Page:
It was the ’80s. Prince was shrieking about everybody going Uptown to “set your mind free.” My parents would drive my friend Tyler and me to Southdale, and we’d jump on a city bus bound for Lake and Hennepin. We sauntered from vintage store to grungy gift shop feeling like the coolest kids in the world (who didn’t sport Mohawks or nose rings).
Now where I come from, we don’t let society tell us how it’s supposed to be. Our clothes, our hair, we don’t care. It’s all about being there. Everybody’s going Uptown. That’s where I wanna be.
I hummed the Prince classic to myself the other day as my husband and I browsed the new CB2 store at 31st and Hennepin. We need new placemats.
Today, edgy in Uptown is black nail polish from the MAC store. And that’s about my speed. As I buy cards at Paper Source and get computer help from Apple, I can’t help but feel like Uptown has grown up with me.
For the first time since Calhoun Square’s heyday in the ’80s, shopping is becoming a reason to go to Uptown.
Yes, the main drag is now dominated by chain stores, but not just any chain stores. Particularly in the wake of Block E’s massive failure, Uptown deserves credit for being strategic. Retail broker Jeff Herman, president of Urban Anthology, had the vision for an Uptown that would appeal to those reformed punkers who are now homeowners, executives, and triathletes. From iPads to North Face jackets to Blu Dot tables from Roam, Uptown is selling toys for grown-ups.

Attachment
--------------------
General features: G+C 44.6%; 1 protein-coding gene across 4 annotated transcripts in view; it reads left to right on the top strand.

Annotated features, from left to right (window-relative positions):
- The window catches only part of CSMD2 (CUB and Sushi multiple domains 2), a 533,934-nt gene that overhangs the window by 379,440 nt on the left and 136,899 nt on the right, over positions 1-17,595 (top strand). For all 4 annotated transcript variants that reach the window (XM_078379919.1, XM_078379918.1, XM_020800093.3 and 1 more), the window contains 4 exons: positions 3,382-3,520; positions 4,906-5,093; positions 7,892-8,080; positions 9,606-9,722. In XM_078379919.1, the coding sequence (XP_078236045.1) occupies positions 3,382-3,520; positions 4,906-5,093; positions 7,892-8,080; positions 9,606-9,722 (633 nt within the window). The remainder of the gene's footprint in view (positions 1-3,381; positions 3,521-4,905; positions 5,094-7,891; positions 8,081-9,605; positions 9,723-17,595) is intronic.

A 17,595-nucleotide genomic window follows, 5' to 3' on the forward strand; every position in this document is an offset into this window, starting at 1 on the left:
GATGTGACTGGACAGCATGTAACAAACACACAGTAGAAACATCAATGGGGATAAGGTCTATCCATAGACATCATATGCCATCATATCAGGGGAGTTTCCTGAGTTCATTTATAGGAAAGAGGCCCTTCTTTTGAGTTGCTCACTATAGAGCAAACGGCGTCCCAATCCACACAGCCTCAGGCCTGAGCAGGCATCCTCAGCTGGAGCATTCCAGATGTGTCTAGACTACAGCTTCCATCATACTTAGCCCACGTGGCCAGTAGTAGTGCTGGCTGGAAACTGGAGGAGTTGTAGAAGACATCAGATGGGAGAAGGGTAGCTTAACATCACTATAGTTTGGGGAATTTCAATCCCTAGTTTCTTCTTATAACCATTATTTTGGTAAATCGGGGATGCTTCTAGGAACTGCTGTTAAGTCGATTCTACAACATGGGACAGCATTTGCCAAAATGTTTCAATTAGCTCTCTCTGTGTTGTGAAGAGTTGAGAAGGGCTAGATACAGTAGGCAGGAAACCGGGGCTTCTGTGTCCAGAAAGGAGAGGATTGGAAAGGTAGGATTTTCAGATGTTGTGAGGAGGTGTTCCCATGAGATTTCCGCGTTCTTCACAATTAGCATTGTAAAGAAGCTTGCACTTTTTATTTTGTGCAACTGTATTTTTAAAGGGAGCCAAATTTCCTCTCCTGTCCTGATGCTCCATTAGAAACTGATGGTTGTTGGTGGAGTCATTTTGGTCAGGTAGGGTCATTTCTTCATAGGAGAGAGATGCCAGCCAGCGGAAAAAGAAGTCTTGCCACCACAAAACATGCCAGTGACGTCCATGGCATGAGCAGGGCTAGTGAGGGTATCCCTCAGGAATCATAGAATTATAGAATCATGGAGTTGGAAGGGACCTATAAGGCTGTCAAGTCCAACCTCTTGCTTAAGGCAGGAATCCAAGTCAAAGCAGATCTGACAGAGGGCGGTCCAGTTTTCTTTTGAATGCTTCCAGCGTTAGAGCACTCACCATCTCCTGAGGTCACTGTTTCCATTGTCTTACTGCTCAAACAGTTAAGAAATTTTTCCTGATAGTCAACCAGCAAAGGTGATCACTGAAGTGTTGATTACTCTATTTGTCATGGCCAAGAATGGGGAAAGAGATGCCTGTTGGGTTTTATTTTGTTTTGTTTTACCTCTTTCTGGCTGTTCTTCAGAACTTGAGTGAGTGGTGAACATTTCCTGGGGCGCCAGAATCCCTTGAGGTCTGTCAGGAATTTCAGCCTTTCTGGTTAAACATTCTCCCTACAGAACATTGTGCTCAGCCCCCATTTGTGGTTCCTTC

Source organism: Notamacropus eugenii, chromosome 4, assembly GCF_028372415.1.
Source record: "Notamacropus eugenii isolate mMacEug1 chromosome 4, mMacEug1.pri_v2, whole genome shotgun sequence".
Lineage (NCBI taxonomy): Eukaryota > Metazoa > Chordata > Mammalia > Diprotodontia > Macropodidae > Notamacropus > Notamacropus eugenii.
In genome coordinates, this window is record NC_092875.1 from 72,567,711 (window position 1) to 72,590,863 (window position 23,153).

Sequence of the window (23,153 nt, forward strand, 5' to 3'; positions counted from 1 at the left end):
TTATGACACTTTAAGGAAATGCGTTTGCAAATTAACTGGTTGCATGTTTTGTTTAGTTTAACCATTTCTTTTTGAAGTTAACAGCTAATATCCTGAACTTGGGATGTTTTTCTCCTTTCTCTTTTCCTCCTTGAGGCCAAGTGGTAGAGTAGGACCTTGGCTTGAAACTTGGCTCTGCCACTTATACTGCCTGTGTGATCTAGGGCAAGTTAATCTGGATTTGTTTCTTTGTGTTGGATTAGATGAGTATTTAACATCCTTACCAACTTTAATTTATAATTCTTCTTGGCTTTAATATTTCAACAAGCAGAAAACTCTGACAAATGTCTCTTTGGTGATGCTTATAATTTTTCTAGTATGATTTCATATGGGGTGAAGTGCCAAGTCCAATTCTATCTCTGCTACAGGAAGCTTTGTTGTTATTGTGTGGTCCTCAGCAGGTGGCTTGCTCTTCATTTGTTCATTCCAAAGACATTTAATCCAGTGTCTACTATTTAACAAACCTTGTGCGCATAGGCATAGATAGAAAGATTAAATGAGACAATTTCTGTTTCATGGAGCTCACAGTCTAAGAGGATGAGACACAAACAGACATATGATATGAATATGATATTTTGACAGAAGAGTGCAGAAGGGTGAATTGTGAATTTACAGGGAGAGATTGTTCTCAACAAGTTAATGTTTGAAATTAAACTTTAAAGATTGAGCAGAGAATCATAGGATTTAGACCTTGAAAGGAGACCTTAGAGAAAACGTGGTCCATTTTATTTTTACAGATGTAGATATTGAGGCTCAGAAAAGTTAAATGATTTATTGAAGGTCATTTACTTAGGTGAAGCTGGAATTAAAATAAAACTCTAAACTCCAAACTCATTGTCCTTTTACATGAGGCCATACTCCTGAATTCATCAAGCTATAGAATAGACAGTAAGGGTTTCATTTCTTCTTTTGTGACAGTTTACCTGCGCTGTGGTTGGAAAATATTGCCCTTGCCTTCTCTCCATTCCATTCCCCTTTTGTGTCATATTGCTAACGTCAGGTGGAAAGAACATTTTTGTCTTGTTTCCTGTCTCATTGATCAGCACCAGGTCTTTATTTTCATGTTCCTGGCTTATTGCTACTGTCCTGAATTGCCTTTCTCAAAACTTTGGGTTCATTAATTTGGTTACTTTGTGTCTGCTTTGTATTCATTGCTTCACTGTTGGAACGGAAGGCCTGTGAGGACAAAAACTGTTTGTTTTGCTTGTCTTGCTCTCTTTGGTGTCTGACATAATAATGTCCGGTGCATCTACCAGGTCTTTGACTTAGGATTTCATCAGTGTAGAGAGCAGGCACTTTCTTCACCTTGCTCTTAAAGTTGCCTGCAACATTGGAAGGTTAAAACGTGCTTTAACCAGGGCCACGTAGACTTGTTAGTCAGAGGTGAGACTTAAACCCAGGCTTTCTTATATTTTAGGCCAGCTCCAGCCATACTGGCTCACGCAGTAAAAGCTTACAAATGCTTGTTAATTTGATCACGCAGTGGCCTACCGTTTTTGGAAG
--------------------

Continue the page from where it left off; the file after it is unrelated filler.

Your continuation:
Herman sees Uptown appealing to the “creative class” of intellectuals who want to live, work, and be entertained in the city 24/7, from a pre-dawn run around Lake Calhoun to late-night drinks at Lucia’s Wine Bar. Shopping helps set the mood.
“There’s an eclectic, sophisticated customer base in Uptown,” Herman says. “Major local and national retailers are salivating to get in.”
Expect a high-profile announcement in the coming weeks that strengthens Uptown’s newfound status as a hub for modern design. We likely haven’t seen the last of the active lifestyle retailers, either.
But to really appeal to women, who do most of the shopping, Uptown needs to bring back boutiques. The trick is where to put them. Street storefronts are scarce and expensive. Calhoun Square, which feels a bit like the lobby of a doctor’s office, doesn’t offer enough exposure.
This month, the Mozaic development will bring 553 parking spaces, restaurants, and offices to Lagoon Avenue. Developers hope that will shift some attention to streets off Hennepin. The one boutique that has managed to be extremely successful on Lagoon is Covered. Neighbors would be nice—perhaps a boutique chain with capital. Herman believes the Twin Cities is ripe for a proven fashion retailer such as Intermix, Scoop NYC, or Barneys Co-Op, and Uptown is vying to be the place everybody’s going once again.
Nothing like a fabulous sweater to set my mind free these days. Am I right, Prince?